For starters, this offers a liberation from the widespread assumption that women filmmakers are somehow duty-bound to make films about women characters. While cinema history is full of male filmmakers who sometimes (OK, a lot) fail in the creation of complex, sophisticated women characters, to say men are somehow biologically incapable of doing so is a downhill slide into essentialist Troublesville; it implies the reverse must also be true, that women filmmakers cannot present complex, sophisticated male characters, a position I wholeheartedly reject.

The myth of the feminist film

In considering the films of 2018, I came to realize that many of the films that impacted me the most — in terms of quality and emotional strength — were woman-directed movies about male characters: Chloé Zhao’s The Rider is based on the real-life experiences of cowboy Brady Jandreau, whom Zhao met in South Dakota while making her 2015 debut feature film Songs My Brother Taught Me. She cast Jandreau alongside a number of other untrained actors — his family and friends — in The Rider to present a fictional reimagining of his near-fatal riding accident.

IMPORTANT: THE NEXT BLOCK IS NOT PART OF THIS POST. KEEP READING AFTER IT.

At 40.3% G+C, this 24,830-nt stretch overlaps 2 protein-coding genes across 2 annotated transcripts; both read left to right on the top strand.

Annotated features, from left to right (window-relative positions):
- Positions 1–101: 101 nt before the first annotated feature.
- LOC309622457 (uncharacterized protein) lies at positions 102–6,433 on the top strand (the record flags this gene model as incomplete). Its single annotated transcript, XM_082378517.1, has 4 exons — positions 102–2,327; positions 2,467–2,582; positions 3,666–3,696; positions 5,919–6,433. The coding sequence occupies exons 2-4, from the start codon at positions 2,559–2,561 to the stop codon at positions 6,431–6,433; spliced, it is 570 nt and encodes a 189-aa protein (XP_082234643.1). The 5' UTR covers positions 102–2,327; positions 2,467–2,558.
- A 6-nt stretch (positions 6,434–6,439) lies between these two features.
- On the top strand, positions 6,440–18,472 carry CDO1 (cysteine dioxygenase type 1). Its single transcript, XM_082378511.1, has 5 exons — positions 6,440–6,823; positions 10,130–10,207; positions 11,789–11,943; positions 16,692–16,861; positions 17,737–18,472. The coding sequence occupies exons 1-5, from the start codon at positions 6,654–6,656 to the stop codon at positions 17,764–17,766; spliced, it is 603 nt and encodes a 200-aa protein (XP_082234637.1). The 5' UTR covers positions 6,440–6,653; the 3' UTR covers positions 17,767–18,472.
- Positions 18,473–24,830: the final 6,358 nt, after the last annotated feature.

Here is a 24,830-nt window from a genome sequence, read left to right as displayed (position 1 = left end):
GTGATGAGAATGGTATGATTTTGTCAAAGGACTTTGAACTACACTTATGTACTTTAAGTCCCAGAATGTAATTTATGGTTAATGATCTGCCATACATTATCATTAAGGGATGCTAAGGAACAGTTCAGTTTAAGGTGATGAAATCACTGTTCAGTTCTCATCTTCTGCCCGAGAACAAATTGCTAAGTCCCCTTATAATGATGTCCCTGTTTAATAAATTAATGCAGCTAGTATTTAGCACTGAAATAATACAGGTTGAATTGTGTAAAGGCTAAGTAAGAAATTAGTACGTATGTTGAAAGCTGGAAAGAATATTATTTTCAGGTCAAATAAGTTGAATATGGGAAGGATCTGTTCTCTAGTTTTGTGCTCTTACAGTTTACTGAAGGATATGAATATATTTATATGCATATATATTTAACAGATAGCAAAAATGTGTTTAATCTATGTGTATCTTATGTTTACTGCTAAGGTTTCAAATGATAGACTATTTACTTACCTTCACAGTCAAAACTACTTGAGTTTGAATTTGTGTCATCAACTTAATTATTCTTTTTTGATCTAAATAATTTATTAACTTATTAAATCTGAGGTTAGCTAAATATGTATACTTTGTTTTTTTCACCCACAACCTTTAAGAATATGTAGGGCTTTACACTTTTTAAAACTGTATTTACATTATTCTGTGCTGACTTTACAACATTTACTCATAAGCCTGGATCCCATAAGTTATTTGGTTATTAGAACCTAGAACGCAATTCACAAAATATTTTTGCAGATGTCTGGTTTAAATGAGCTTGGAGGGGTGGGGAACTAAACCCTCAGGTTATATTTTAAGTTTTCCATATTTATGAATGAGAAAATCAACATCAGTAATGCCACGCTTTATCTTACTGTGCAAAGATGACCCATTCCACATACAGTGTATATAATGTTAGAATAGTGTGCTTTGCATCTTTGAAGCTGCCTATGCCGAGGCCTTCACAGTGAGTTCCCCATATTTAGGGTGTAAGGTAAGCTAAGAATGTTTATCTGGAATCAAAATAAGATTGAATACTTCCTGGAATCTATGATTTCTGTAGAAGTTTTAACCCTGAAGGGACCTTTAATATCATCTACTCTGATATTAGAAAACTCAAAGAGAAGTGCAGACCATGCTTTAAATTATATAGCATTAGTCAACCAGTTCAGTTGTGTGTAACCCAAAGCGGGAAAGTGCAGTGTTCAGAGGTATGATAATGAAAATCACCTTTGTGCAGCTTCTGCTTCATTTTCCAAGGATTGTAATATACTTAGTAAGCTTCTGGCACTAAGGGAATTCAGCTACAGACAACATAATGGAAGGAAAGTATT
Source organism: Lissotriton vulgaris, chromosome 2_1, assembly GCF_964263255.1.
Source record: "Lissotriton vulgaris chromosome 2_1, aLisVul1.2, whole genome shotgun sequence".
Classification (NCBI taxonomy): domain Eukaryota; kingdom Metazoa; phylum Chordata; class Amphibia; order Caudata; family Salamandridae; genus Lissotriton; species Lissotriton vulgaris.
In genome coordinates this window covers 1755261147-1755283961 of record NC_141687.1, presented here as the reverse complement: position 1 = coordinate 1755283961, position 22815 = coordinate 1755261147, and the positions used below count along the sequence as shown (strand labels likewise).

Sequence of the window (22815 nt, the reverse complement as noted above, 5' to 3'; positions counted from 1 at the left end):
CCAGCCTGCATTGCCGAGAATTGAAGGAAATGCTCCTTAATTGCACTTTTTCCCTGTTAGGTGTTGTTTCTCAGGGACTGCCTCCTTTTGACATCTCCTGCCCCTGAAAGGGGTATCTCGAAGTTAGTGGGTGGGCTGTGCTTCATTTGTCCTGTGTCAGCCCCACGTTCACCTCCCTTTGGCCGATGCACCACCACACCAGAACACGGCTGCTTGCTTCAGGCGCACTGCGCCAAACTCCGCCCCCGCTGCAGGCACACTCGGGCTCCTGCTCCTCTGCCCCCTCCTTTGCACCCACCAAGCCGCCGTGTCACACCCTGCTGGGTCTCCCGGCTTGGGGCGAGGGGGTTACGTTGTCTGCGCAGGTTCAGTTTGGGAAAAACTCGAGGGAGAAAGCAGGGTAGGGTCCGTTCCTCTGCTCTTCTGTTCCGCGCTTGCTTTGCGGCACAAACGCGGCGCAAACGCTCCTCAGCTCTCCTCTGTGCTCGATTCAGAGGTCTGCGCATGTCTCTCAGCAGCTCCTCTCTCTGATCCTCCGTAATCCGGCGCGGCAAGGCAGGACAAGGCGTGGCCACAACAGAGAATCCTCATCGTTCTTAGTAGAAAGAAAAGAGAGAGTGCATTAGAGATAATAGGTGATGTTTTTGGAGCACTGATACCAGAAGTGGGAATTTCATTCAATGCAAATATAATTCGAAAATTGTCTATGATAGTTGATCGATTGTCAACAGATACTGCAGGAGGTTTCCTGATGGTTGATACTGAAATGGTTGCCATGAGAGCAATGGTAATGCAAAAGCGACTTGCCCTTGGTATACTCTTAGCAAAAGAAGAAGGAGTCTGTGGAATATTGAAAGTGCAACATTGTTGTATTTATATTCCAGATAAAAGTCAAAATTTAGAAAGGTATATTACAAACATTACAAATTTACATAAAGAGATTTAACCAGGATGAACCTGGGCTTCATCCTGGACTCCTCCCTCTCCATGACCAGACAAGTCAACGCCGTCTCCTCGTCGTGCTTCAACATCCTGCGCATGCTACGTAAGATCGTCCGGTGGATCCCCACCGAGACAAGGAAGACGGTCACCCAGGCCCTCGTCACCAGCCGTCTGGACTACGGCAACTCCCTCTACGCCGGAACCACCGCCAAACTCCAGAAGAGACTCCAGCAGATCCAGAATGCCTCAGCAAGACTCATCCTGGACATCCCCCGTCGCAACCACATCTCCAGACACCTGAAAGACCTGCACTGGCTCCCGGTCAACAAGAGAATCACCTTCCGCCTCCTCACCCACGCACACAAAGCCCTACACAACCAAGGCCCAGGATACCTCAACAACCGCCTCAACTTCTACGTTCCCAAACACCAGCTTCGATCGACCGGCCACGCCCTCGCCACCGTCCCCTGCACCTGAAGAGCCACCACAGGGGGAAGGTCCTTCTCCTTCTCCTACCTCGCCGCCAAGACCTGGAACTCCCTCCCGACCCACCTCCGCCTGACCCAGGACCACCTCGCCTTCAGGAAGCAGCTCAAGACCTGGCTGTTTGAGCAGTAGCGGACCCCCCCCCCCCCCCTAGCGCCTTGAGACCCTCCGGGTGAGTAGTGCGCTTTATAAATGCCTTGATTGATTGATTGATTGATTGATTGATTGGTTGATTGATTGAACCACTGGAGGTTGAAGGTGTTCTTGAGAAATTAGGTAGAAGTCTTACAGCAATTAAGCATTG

Likewise, Lynne Ramsay added yet another powerhouse title to her astonishing filmography with her adaptation of Jonathan Ames’s 2013 novella, You Were Never Really Here. Collaborating with actor Joaquin Phoenix to tell the story of a veteran-turned-gun-for-hire desperately struggling to align the dark horrors of his past with the traumatic reality of his present.

Far from films about strong women characters, these movies are unapologetically about male central characters brought vividly to life with both empathy and extraordinary creative vision. If we are working from the narrow assumption that “feminist filmmakers” are fundamentally required to tell stories about women characters, films like The Rider or You Were Never Really Here are an inescapably uncomfortable fit.